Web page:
1 in 4 residents say they're bullied during residency, survey finds

Although most medical residents said they look forward to their first job, many said they experience bullying and depression during residency and blamed work for failed relationships, according to Medscape's 2018 residents lifestyle and happiness report.

Over 1,900 residents across more than 29 specialties responded to Medscape's survey, which asked about personal relationships, depression, what may reduce burnout and what residents look for in a first job.

Seven survey findings:  

1. One in four residents said they are bullied often (4 percent) or occasionally (21 percent), most often by attending physicians (58 percent) and nurses (50 percent).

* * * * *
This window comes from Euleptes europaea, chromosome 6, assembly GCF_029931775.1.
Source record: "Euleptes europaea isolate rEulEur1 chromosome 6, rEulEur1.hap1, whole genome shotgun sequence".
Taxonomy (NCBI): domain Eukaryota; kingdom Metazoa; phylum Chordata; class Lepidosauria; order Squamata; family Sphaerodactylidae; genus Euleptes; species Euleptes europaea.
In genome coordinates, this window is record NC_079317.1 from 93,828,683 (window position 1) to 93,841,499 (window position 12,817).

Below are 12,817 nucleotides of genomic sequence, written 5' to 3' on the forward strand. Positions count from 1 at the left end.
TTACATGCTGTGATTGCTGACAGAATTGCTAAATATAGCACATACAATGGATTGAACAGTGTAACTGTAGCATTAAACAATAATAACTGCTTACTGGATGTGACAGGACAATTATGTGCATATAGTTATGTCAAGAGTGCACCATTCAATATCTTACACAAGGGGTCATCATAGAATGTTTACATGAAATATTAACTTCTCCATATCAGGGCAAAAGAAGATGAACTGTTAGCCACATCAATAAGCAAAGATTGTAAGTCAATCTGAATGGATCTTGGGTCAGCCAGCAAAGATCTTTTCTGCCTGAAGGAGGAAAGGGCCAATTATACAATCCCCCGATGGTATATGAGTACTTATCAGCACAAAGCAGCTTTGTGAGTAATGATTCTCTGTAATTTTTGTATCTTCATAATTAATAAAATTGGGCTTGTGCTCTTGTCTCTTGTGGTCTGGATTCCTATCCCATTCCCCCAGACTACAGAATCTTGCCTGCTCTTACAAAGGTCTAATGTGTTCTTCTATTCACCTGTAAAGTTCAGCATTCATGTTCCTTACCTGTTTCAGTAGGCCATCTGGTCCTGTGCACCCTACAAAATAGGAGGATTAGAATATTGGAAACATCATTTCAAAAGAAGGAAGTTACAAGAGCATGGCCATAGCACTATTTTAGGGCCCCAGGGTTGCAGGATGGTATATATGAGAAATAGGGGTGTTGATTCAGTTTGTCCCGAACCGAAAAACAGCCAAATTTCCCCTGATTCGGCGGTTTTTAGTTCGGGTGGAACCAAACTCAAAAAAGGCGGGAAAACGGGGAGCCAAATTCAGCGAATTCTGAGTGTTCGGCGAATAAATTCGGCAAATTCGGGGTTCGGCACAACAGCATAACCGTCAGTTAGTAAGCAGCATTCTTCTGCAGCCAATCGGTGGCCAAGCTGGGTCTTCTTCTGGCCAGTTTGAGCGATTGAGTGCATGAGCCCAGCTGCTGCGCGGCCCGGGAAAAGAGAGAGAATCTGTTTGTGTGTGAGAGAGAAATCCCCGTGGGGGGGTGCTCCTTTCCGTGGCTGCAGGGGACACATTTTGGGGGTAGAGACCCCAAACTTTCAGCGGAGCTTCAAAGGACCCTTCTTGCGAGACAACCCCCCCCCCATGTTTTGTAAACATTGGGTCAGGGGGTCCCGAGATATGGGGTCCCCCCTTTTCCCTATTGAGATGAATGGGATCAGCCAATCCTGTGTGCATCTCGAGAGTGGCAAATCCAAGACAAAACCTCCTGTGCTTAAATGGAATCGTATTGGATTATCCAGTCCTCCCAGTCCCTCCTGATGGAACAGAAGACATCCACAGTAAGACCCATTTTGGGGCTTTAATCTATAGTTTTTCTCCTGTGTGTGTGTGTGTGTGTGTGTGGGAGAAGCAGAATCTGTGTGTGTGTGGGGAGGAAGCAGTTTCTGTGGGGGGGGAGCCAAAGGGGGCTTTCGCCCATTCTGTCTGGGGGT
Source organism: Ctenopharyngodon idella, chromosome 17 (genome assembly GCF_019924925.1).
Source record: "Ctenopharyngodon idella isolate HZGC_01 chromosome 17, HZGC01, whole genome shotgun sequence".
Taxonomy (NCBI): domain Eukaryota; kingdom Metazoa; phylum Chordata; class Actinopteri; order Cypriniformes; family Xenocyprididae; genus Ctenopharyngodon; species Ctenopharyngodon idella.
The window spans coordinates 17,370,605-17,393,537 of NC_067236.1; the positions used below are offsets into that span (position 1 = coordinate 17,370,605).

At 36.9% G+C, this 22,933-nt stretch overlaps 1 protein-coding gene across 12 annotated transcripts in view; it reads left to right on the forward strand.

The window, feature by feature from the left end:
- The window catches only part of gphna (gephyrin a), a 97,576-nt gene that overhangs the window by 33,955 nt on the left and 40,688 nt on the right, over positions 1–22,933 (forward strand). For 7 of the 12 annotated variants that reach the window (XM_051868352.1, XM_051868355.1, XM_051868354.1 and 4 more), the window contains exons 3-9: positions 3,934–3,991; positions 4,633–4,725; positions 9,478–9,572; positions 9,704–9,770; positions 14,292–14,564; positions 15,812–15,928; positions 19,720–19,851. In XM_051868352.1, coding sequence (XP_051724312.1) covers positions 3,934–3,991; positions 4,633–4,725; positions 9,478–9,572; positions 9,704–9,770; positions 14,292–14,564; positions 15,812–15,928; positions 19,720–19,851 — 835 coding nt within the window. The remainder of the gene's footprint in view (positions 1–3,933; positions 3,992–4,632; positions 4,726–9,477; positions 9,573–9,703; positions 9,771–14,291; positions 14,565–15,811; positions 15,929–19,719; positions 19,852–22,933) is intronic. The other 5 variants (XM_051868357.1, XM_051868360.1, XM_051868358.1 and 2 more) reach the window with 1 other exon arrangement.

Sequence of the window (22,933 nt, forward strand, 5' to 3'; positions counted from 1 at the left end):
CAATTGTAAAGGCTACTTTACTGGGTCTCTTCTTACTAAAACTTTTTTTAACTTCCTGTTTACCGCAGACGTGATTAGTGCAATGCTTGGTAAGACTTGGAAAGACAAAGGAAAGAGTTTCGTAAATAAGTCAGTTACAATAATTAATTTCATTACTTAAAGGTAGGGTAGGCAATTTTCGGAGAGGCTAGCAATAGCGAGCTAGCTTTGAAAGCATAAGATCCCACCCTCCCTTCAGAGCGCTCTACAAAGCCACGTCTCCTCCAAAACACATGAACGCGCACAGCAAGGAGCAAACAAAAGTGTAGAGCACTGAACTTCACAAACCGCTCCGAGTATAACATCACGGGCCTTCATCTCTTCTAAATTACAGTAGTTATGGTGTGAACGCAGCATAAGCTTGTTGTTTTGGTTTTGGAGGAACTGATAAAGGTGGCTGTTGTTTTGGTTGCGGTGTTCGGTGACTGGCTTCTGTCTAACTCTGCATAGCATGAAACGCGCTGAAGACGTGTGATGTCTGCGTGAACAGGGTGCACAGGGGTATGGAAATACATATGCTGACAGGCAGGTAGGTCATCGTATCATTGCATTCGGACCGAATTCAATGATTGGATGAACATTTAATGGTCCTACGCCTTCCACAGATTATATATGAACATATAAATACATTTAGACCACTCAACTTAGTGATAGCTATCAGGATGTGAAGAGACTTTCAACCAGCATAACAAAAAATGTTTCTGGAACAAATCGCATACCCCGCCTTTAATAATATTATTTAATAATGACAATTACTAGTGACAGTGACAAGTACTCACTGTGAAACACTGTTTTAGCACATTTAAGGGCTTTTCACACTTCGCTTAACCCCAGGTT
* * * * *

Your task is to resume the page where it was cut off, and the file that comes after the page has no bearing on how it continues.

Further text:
2. Ten percent of residents said they feel depressed always/most of the time, and 10 percent said they have had suicidal thoughts.   

3. The majority (68 percent) said there is a strong stigma against seeking help for mental health issues.

4. The survey found 69 percent of residents said personal relationships have failed because they don't have time for the social life they want, and 33 percent say they rarely or never have enough time for a satisfying social life. 

5. To avoid burnout at work, 64 percent of residents said manageable work schedules and call hours would help, and 41 percent said sufficient compensation would help. Forty percent said reasonable patient loads would help prevent burnout.

6. Seventy-five percent of residents said work-life balance is the most important factor when choosing their first job as a physician.

7. Despite the challenges, 87 percent of residents said they look forward to being physicians.

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